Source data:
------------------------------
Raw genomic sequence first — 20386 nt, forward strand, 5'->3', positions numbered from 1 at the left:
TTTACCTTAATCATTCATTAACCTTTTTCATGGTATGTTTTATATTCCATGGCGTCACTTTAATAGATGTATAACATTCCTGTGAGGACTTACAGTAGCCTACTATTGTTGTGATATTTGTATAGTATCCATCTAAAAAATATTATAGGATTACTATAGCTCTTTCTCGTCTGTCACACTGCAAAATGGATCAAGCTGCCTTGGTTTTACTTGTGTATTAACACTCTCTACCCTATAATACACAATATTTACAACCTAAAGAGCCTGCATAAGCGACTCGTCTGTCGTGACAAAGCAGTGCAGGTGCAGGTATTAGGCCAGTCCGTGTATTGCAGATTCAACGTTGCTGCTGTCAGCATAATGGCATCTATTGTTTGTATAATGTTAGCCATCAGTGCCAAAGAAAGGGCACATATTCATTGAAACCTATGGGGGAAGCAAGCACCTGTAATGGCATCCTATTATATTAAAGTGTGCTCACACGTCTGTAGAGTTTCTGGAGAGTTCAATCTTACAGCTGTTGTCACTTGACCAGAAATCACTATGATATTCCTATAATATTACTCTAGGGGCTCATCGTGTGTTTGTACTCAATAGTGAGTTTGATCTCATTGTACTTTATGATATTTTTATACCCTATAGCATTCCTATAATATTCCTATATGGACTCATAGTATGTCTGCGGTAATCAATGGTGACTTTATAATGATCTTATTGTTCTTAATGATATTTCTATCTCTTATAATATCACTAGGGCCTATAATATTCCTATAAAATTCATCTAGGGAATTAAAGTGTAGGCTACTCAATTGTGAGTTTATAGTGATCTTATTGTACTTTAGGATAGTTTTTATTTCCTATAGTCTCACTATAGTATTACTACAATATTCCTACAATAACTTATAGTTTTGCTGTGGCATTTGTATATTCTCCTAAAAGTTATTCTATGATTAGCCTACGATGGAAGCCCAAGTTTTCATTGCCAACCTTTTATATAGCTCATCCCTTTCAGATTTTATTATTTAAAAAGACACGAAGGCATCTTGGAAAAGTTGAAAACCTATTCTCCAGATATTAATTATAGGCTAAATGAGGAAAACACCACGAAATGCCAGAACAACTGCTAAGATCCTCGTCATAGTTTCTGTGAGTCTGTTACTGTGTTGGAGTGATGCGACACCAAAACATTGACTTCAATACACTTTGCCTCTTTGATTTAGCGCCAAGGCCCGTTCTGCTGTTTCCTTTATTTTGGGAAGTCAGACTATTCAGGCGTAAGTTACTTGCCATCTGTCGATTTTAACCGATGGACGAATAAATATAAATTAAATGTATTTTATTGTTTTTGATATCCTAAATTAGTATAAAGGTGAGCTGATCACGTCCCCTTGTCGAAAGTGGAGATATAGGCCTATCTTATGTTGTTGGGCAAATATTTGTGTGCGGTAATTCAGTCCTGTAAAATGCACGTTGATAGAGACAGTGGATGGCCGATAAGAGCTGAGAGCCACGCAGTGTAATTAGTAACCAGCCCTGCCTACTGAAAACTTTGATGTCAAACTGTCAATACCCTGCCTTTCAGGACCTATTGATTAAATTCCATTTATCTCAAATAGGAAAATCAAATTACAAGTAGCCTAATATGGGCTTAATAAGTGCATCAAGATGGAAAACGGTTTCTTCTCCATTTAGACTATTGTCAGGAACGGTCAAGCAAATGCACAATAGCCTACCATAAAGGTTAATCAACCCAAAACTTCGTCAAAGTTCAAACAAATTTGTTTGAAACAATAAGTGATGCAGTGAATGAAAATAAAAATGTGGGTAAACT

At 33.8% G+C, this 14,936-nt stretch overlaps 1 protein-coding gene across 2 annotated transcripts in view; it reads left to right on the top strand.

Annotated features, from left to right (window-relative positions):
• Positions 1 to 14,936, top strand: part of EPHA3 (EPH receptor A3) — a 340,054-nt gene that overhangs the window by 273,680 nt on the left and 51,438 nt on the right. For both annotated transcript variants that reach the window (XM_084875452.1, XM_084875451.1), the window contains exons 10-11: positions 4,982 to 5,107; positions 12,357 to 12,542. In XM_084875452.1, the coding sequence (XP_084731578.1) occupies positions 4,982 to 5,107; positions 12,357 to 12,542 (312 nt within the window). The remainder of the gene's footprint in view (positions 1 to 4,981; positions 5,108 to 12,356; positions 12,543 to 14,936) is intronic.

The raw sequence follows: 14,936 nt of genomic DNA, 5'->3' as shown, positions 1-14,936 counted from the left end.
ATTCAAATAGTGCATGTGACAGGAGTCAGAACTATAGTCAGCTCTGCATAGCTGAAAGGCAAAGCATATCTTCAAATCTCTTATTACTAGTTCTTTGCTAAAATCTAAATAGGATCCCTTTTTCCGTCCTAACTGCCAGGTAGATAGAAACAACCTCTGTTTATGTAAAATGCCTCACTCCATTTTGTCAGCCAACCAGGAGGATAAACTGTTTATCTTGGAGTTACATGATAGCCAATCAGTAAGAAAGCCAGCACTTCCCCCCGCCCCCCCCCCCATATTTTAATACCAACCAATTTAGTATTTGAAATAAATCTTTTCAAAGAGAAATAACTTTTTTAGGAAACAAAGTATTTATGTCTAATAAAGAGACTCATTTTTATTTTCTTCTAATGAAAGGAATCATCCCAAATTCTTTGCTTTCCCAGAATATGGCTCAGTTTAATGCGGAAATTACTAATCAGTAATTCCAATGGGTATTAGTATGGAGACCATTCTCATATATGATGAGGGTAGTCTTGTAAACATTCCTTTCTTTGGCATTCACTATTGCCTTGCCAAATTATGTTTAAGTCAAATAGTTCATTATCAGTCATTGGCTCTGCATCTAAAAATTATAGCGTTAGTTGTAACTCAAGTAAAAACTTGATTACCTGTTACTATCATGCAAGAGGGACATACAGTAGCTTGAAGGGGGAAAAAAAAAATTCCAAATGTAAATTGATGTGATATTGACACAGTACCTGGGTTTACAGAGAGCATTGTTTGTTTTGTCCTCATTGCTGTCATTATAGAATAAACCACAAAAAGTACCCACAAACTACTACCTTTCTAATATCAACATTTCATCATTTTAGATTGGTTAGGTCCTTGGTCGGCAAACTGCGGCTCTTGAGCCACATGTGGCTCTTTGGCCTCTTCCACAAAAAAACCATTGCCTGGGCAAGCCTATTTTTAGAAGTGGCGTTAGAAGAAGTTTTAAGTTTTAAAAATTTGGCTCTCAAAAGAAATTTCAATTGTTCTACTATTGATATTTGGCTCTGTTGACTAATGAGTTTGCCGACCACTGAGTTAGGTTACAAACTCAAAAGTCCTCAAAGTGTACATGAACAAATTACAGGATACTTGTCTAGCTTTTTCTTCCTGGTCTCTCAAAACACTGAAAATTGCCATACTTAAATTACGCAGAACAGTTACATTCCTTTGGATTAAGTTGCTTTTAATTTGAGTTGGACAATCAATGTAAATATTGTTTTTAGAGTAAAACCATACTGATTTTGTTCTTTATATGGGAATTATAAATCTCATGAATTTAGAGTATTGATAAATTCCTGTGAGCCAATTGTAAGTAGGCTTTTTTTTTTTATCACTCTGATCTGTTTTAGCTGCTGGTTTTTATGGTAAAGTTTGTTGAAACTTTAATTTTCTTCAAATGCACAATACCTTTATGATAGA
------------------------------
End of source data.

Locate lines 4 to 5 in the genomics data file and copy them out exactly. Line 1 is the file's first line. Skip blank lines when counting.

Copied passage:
Annotated features, from left to right (window-relative positions):
• Positions 1 to 14,936, top strand: part of EPHA3 (EPH receptor A3) — a 340,054-nt gene that overhangs the window by 273,680 nt on the left and 51,438 nt on the right. For both annotated transcript variants that reach the window (XM_084875452.1, XM_084875451.1), the window contains exons 10-11: positions 4,982 to 5,107; positions 12,357 to 12,542. In XM_084875452.1, the coding sequence (XP_084731578.1) occupies positions 4,982 to 5,107; positions 12,357 to 12,542 (312 nt within the window). The remainder of the gene's footprint in view (positions 1 to 4,981; positions 5,108 to 12,356; positions 12,543 to 14,936) is intronic.